Ex-wife of Orlando shooter claims attacker was not radical but ‘mentally unstable’
The ex-wife of the alleged Orlando massacre gunman said he was violent and mentally unstable during their relationship but never expressed Islamist militant leanings.
Sitora Yusufiy spoke briefly to reporters late Sunday outside her home in Boulder, Colorado.
Yusufiy said she was awakened Sunday morning by a call from her parents to alert her to the shooting spree at a gay nightclub in Florida. Police say Omar Mateen killed 50 people before he was killed when officers stormed the building.
Yusufiy said she was in grief for the victims and their families.
She said she met Mateen through an online dating service: "In the beginning he was a normal being, who loved to joke, loved to have fun."
Within a few months of their 2009 marriage he became violently abusive toward her. Yusufiy described him as bipolar and suggested that a "history with steroids" might have been a cause of his rages.
He kept her "hostage" and isolated, before her family came to Florida an "literally rescued me ... out of his arms." She immediately flew back with them to New Jersey, her previous home, leaving all of her belongings behind.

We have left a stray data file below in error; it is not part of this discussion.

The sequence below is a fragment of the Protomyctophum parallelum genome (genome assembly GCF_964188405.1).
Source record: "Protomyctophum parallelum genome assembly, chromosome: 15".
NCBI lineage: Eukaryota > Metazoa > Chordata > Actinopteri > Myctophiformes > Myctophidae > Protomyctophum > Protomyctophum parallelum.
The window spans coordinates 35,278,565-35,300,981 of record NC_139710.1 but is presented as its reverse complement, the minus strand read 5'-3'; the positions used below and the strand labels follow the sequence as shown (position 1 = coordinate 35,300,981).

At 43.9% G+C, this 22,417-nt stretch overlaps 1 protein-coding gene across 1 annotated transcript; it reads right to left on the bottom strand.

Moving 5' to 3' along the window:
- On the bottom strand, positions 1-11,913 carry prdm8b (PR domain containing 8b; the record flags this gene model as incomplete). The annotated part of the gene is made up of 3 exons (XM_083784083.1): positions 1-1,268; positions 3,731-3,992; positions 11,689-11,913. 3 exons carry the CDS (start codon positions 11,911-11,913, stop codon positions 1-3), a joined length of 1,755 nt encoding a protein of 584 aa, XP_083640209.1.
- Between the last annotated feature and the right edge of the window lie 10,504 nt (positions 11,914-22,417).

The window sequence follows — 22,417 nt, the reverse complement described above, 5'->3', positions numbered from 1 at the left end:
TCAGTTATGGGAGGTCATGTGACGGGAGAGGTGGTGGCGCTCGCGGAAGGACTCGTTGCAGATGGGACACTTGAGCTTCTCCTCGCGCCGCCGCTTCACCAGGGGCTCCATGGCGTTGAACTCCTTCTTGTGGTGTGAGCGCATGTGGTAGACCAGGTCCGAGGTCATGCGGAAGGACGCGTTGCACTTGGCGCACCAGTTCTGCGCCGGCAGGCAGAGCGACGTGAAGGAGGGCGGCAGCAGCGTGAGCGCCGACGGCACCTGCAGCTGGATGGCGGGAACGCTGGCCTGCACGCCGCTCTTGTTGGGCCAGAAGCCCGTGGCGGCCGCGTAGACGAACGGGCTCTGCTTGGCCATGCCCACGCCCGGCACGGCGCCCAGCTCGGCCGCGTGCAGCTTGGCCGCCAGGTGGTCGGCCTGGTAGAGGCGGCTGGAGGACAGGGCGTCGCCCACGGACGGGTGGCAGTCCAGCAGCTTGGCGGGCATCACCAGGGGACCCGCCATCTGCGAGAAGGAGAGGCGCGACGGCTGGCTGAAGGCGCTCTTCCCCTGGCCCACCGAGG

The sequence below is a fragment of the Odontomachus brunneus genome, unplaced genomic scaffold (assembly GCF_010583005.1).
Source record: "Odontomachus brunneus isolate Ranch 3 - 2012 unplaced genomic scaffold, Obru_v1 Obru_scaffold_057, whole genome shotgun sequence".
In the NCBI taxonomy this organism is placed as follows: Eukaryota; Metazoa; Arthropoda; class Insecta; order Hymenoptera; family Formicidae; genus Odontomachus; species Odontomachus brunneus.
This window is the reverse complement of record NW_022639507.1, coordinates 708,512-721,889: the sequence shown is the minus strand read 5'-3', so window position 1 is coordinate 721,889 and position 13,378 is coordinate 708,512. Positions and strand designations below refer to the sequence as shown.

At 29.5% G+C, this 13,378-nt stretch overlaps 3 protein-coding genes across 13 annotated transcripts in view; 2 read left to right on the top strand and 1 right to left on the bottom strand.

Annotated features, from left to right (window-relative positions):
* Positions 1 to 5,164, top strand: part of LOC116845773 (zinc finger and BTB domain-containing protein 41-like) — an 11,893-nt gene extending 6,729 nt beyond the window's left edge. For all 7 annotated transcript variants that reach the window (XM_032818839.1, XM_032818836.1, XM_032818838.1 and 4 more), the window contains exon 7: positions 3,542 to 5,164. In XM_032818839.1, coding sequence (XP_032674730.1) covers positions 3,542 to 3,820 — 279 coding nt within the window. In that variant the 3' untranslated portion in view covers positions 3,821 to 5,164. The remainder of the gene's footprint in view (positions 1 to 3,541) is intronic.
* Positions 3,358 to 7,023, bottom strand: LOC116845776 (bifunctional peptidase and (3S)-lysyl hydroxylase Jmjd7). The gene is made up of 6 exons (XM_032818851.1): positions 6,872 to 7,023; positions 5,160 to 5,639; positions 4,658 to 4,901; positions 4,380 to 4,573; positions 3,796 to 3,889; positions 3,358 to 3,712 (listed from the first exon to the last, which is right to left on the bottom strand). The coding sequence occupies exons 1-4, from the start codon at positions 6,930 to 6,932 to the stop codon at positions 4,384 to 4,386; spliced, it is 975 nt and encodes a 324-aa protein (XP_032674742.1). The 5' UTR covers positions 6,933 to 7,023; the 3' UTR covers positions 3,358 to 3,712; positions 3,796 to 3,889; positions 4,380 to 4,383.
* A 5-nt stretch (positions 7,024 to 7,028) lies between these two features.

They were together four months and have had "no contact" since, Yusufiy said. Their divorce was finalized in 2011.
"He did follow religion. He did practice, and he had his faith," she said.
But she saw "no sign" of religious radicalism in the New York-born Afghan-American.
The FBI said that Mateen called police during the three-hour nightclub standoff, talking to emergency operators about the Daesh movement.
Yusufiy, who described herself as open to all religions but not an adherent of a specific faith, insisted that Sunday's massacre was not really caused by political or religious fanaticism but rather mental illness: "Emotional instability, sickness, he was mentally unstable, ill."